FDA Approves Jardiance, Synjardy for Pediatric T2D


Yesterday’s FDA approvals of a new indication for empagliflozin and combination empagliflozin with metformin hydrochloride for pediatric type 2 diabetes (T2D) provide a new class of oral drugs to treat the condition in children.

The FDA yesterday approved new indications for empagliflozin (Jardiance) and combination empagliflozin with metformin hydrochloride (Synjardy) for improving blood sugar control in children aged 10 and younger with type 2 diabetes (T2D), an FDA press release said.

The FDA granted these approvals to Boehringer Ingelheim.

Jardiance and Synjardy were originally approved in 2014 and 2015, respectively, as supplements to diet and exercise to improve blood sugar control in adults with T2D. Both drugs are also approved for the reduction of cardiovascular death risk in adults with both T2D and established cardiovascular disease, as well as for decreasing the risk of cardiovascular death and hospitalization due to heart failure in adults with heart failure.

Empagliflozin (Jardiance) prescription bottles

Empagliflozin (Jardiance) prescription bottles

This new approval expands the drugs’ indications to pediatric T2D. The only other oral drug FDA-approved for pediatric T2D is metformin, which first received approval for pediatric use in 2000.

“Compared to adults, children with type 2 diabetes have limited treatment options, even though the disease and symptom onset generally progress more rapidly in children,” said Michelle Carey, MD, MPH, associate director of therapeutic review for the Division of Diabetes, Lipid Disorders, and Obesity in the FDA’s Center for Drug Evaluation and Research. “Today’s approvals provide much-needed additional treatment options for children with type 2 diabetes.”

T2D is the most prevalent form of diabetes and is characterized by the body's inadequate production or utilization of insulin, thus leading to high glucose or sugar levels in the blood. According to the SEARCH for Diabetes in Youth study, the incidence of pediatric T2D increased by 4.8% annually between 2002 and 2015, and is expected to continue rising.

According to the press release, the United States had approximately 28,000 cases of pediatric T2D in 2017. If current trends in this area continue, experts have projected this number to reach 220,000 by the year 2060, noting that a significant portion of cases are likely to affect patients who are part of minority racial and ethnic groups.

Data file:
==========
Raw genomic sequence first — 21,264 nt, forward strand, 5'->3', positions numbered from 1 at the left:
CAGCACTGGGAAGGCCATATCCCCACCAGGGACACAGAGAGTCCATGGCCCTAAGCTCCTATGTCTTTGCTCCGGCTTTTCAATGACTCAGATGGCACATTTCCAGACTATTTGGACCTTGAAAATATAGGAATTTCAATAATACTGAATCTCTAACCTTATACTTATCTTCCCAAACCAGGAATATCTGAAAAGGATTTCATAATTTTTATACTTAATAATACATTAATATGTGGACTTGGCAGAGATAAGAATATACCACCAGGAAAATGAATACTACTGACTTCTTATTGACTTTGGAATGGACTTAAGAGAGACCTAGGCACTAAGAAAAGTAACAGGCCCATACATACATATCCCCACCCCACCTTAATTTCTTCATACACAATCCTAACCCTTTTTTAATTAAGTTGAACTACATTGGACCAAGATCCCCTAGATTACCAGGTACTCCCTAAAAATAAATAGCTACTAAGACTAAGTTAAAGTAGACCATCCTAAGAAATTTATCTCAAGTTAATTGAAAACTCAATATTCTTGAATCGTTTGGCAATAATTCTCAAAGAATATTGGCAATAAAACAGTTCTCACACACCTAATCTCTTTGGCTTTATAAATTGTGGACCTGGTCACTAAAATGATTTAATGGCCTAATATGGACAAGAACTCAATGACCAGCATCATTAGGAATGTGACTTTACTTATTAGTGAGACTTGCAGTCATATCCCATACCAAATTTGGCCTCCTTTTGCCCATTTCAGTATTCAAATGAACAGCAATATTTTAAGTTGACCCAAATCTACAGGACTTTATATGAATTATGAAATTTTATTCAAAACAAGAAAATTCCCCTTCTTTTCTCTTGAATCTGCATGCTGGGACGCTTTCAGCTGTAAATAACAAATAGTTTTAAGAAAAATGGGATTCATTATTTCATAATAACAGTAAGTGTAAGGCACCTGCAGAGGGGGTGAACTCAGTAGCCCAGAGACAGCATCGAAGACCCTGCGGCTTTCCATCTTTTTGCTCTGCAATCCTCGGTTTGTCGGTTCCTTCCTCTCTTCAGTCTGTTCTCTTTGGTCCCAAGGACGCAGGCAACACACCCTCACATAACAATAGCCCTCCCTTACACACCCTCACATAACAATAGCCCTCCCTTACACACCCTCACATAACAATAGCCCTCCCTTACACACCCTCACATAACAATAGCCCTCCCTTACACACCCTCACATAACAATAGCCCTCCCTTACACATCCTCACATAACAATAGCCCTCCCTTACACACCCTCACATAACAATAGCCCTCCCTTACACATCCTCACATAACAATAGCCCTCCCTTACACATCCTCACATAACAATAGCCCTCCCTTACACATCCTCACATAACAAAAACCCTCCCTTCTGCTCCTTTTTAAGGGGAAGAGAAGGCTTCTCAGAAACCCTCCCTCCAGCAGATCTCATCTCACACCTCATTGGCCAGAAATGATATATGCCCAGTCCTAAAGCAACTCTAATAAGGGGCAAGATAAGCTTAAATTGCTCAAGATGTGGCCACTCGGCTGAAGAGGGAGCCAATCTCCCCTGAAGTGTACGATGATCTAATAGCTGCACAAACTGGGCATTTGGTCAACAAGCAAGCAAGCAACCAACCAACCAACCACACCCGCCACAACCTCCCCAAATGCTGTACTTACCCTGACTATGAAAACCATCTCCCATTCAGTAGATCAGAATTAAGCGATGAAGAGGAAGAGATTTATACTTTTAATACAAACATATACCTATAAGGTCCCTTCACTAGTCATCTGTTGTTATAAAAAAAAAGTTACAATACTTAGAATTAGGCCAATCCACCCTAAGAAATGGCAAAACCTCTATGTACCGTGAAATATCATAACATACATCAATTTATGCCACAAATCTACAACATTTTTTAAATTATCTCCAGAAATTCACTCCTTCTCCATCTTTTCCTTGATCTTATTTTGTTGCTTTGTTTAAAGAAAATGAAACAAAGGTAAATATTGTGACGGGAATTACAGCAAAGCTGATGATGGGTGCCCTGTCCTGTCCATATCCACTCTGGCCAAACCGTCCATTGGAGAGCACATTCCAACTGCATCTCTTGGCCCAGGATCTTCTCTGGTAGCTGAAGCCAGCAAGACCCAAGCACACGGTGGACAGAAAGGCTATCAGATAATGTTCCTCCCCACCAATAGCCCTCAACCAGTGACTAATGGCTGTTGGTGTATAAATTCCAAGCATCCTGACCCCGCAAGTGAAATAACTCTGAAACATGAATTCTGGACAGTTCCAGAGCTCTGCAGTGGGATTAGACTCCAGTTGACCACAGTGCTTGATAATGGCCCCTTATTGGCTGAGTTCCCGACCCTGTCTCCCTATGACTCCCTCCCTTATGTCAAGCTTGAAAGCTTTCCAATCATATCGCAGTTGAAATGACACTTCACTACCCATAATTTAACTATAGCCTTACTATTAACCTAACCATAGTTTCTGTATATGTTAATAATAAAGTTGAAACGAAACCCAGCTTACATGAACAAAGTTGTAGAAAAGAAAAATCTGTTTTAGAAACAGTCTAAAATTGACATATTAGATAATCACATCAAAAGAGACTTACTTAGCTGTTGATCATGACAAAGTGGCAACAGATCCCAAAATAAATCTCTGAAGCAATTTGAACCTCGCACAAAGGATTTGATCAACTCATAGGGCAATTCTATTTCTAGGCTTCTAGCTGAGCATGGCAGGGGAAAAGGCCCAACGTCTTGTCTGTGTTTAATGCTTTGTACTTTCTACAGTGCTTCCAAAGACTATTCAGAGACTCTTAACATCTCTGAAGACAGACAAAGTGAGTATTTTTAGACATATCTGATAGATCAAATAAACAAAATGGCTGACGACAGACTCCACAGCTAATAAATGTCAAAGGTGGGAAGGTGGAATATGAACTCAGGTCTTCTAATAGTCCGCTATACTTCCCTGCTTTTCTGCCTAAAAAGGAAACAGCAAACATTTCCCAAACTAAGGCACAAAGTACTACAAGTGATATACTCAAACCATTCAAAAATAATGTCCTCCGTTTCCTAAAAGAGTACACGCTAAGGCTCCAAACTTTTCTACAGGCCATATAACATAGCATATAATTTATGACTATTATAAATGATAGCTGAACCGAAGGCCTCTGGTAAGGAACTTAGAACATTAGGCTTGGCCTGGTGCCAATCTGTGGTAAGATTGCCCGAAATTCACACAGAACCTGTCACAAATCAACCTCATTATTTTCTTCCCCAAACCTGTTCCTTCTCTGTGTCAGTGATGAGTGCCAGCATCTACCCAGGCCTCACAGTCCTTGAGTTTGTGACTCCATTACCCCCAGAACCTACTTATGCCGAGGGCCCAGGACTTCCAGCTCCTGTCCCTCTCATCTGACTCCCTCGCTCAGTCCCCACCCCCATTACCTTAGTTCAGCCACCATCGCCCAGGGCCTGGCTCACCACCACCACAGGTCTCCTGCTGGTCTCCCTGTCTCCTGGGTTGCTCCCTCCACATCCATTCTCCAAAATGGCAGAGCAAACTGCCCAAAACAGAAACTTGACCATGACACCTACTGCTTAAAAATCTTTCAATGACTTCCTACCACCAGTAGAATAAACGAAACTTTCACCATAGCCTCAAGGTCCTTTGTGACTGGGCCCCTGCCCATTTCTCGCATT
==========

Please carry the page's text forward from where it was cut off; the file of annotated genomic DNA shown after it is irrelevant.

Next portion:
Empagliflozin is the active ingredient in both Jardiance and Synjardy, and functions by increasing the glucose excretion in the urine.

The ingredient’s safety and efficacy in children was assessed during a double-blind, randomized, placebo-controlled trial, which included 157 patients aged between 10 and 17 years with inadequately controlled T2D. During the 26-week study, participants were assigned to 1 of 3 treatment groups: empagliflozin, the DPP-4 inhibitor linagliptin, or placebo. The trial began with 51% of participants receiving metformin alone, 40% using a combination of metformin and insulin, 3% on insulin alone, and 6% not taking any diabetes medication.

The trial was completed May 31, 2023, and was sponsored by Boehringer Ingelheim.

The study demonstrated that at 26 weeks, empagliflozin led to a superior reduction in hemoglobin A1c compared with placebo. Participants treated with empagliflozin experienced an average decrease of 0.2% in hemoglobin A1c, while those in the placebo group saw an average increase of 0.7%, reflecting a 0.8% decrease in hemoglobin A1c with empagliflozin compared with placebo. Additionally, participants receiving empagliflozin showed reductions in fasting plasma glucose levels compared with participants receiving placebo.

In children treated with empagliflozin, the commonly reported side effects were generally consistent with those observed in adults. However, there was a higher risk of hypoglycemia or low blood sugar among pediatric patients aged 10 and older who received empagliflozin, regardless of concurrent T2D therapies. Among adults, women treated with empagliflozin commonly experienced urinary tract infections and fungal infections, and he most frequently reported side effects of metformin treatment include diarrhea, nausea, and stomach discomfort.

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